Montgomery stepped up that scrutiny now, moving close enough to bend down and look at the Ford’s sleek black door before looking again at Jamie. “Your door doesn’t have a handle.”

Jamie swiped at his mouth, rubbed the back of his hand across his cheek. “Do I have something on my face?”

At the first motion of Jamie’s arm, Montgomery leaned away, head tipped like he thought he’d have to dodge a punch. “Huh? Oh, no.” The corner of his mouth curled up. “But you do have um—glitter? I think in your hair.”

He reached as if he’d brush it out, and Jamie knocked the arm away.

“So why do you keep staring at my face?”

Montgomery slid his hands into his pockets and blinked, but he continued to gaze steadily.

“It’s the face of the man who saved my life. I should always remember it, don’t you think?”

That was a conversation stopper. Jamie froze with his hand on the Ford’s door as surely as if it was fifteen degrees instead of nearly fifty. What was he supposed to say to that? For an instant, Colton’s grinning face filled Jamie’s head.
Saved your ass, Donny. It’s mine now.

“Besides.” Montgomery leaned in. “For such an intently butch guy, you have one hell of a pretty mouth.”

Chapter Four

“Black tie does mean tuxedos right?” Jamie leaned toward Quinn across his friend’s kitchen table.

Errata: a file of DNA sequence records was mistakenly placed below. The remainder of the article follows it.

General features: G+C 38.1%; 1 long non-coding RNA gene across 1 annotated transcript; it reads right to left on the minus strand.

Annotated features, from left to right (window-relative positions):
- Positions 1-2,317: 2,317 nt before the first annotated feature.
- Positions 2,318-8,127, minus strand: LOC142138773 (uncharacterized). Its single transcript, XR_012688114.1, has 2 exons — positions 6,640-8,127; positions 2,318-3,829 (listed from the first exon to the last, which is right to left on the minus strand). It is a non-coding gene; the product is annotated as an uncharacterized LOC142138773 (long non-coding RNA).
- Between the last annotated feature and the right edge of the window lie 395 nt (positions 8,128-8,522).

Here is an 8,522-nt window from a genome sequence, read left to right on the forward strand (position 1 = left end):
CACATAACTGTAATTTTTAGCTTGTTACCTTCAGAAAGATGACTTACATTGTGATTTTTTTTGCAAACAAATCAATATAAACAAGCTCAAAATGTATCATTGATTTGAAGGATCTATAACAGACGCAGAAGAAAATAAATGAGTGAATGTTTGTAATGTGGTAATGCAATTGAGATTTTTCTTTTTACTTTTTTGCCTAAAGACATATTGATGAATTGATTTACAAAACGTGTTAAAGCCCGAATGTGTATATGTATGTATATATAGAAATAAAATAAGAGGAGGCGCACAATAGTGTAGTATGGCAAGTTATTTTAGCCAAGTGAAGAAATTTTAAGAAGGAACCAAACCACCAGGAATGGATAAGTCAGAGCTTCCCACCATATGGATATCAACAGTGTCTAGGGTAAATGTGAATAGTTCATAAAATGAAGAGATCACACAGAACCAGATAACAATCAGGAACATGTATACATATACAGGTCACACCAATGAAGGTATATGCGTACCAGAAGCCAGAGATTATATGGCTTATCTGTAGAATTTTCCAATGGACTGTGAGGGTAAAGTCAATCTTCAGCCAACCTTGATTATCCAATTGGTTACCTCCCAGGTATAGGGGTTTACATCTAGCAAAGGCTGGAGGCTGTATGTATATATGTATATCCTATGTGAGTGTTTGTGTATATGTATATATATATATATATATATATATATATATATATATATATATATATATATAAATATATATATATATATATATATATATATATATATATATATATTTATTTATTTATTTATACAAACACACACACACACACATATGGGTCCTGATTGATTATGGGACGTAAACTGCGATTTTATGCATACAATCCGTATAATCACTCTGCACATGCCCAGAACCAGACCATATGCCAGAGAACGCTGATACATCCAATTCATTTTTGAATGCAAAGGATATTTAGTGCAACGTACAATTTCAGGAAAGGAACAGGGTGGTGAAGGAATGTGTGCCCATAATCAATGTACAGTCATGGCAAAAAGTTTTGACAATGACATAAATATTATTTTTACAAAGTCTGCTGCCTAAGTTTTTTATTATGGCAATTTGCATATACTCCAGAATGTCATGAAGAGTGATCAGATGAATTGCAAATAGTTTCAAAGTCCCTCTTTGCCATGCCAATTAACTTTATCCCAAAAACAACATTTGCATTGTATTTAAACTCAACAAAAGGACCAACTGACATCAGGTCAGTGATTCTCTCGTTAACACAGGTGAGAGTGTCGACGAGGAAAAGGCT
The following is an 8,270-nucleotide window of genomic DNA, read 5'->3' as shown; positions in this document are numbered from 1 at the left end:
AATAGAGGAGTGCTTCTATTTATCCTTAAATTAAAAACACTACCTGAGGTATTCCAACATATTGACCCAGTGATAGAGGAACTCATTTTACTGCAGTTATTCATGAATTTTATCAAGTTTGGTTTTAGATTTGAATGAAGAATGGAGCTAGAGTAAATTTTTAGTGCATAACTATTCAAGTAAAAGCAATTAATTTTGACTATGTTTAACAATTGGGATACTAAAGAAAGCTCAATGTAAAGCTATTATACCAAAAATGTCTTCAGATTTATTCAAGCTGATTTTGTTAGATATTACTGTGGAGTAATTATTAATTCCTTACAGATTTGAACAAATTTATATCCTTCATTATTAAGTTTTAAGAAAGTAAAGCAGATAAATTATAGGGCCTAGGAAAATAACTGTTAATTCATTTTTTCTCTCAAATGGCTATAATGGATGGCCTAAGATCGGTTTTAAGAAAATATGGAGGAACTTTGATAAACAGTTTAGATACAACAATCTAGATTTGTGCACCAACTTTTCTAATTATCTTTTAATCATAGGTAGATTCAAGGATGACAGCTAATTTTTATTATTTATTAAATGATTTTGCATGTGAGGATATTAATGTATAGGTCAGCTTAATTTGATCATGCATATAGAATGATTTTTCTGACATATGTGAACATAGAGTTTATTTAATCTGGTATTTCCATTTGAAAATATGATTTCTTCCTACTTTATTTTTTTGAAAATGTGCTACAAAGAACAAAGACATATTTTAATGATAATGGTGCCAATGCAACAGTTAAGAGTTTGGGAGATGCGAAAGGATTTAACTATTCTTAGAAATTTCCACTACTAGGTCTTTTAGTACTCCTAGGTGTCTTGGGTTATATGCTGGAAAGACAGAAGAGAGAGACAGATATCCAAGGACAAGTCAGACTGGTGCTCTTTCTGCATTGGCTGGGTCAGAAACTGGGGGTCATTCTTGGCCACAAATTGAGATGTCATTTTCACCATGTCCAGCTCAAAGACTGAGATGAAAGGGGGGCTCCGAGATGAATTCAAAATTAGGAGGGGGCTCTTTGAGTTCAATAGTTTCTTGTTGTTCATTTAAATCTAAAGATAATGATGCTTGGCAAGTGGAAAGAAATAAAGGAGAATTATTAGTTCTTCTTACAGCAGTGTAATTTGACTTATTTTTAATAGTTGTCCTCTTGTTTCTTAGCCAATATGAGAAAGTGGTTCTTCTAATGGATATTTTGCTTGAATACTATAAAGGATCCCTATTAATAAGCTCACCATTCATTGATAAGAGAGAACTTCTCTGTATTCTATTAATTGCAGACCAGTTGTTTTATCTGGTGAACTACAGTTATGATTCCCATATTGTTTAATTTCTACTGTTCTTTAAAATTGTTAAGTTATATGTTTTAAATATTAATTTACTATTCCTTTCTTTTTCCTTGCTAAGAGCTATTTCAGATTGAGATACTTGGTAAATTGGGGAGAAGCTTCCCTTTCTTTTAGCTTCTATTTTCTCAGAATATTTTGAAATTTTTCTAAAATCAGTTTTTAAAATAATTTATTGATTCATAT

“Yeah. I’m pretty sure it does.”

After Gavin Prescott Montgomery had left Jamie standing open-mouthed in the parking lot, he decided a little intel wouldn’t hurt. No way was he going to use the wrong fork or something and give Montgomery another chance to mock him.

Eli slid a big pan of lasagna onto a hot pad on the table. “Gentlemen, I realize when you were in high school, computers weighed a zillion pounds and were as rare as diamonds, but today, Google is your friend.” He pulled out his phone and tapped quickly. “Here.” He handed it to Jamie.

After a few minutes of squinting at the tiny type and descriptions, Jamie handed it back. “Thanks, kid. Now I’m more confused.”

“But it does mean a tuxedo, right?” Quinn asked, scooping out a steaming, drool-inducing hunk of noodles, cheese, meat and sauce.

He had it good with the little piece who could cook, and seemed happy enough, but no way was Jamie trading in his balls to avoid coming home to a frozen microwavable dinner. Besides, he got to come over here for dinner as often as he wanted.

“Yeah, bow tie, white shirt, dinner jacket, whatever that is.”

Quinn shrugged. “So you rent a tux.”

“Oh yeah. I’ll show up to chill with the mayor and governor in some ratty thing with pants that a hundred horny seventeen-year-olds have blown a load in because they got to grab tit for the first time.”

Eli looked at the string of melted cheese dripping from his fork to his plate, made a face and put his fork down. “He does have a point there. Especially with what size he’ll need.”

Jamie talked over him. “And all that shit about a gift for the host? I don’t think a case of Flying Dog beer is going to cover it.” Jamie pointed at Eli’s phone. “Do you realize these people use five different glasses? At one meal? Kid, you ever take pictures at a shindig like that?”

“Way above my freelancing-between-steady-work paychecks.” Eli straightened and beamed at Quinn. “You know who we need?”

“No,” Quinn said, and it wasn’t an answer to Eli’s question. There was a rumble of disapproval there.

But Eli was already tapping on his phone.

“Some friend you are.” Jamie punched Quinn’s shoulder. “Who you got in mind?” Jamie asked Eli.

BOOK: Bad Attitude
4.38Mb size Format: txt, pdf, ePub
ads